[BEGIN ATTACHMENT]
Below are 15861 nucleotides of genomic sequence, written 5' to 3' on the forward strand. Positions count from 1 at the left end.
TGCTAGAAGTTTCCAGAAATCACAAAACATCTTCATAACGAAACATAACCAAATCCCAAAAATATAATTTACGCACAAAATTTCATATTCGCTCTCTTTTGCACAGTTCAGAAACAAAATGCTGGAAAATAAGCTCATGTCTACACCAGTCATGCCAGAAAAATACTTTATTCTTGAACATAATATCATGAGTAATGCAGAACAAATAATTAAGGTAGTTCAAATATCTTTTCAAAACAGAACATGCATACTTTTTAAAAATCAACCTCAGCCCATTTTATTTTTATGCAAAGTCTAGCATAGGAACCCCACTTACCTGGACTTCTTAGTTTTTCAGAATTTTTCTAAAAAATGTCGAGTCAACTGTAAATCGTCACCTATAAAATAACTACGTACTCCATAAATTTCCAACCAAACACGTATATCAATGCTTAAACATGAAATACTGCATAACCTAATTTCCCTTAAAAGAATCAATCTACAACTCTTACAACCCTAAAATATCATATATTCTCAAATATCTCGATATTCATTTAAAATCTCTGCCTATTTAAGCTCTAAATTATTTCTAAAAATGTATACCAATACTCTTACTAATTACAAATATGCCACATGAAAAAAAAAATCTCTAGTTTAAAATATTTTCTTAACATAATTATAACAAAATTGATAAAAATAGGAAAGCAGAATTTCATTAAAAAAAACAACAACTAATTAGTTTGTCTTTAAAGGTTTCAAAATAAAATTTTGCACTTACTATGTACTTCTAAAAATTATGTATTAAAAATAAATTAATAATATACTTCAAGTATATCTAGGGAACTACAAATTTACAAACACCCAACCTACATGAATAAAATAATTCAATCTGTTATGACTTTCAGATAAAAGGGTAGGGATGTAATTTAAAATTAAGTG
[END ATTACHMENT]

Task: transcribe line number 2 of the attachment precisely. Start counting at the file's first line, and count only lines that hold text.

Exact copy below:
TGCTAGAAGTTTCCAGAAATCACAAAACATCTTCATAACGAAACATAACCAAATCCCAAAAATATAATTTACGCACAAAATTTCATATTCGCTCTCTTTTGCACAGTTCAGAAACAAAATGCTGGAAAATAAGCTCATGTCTACACCAGTCATGCCAGAAAAATACTTTATTCTTGAACATAATATCATGAGTAATGCAGAACAAATAATTAAGGTAGTTCAAATATCTTTTCAAAACAGAACATGCATACTTTTTAAAAATCAACCTCAGCCCATTTTATTTTTATGCAAAGTCTAGCATAGGAACCCCACTTACCTGGACTTCTTAGTTTTTCAGAATTTTTCTAAAAAATGTCGAGTCAACTGTAAATCGTCACCTATAAAATAACTACGTACTCCATAAATTTCCAACCAAACACGTATATCAATGCTTAAACATGAAATACTGCATAACCTAATTTCCCTTAAAAGAATCAATCTACAACTCTTACAACCCTAAAATATCATATATTCTCAAATATCTCGATATTCATTTAAAATCTCTGCCTATTTAAGCTCTAAATTATTTCTAAAAATGTATACCAATACTCTTACTAATTACAAATATGCCACATGAAAAAAAAAATCTCTAGTTTAAAATATTTTCTTAACATAATTATAACAAAATTGATAAAAATAGGAAAGCAGAATTTCATTAAAAAAAACAACAACTAATTAGTTTGTCTTTAAAGGTTTCAAAATAAAATTTTGCACTTACTATGTACTTCTAAAAATTATGTATTAAAAATAAATTAATAATATACTTCAAGTATATCTAGGGAACTACAAATTTACAAACACCCAACCTACATGAATAAAATAATTCAATCTGTTATGACTTTCAGATAAAAGGGTAGGGATGTAATTTAAAATTAAGTG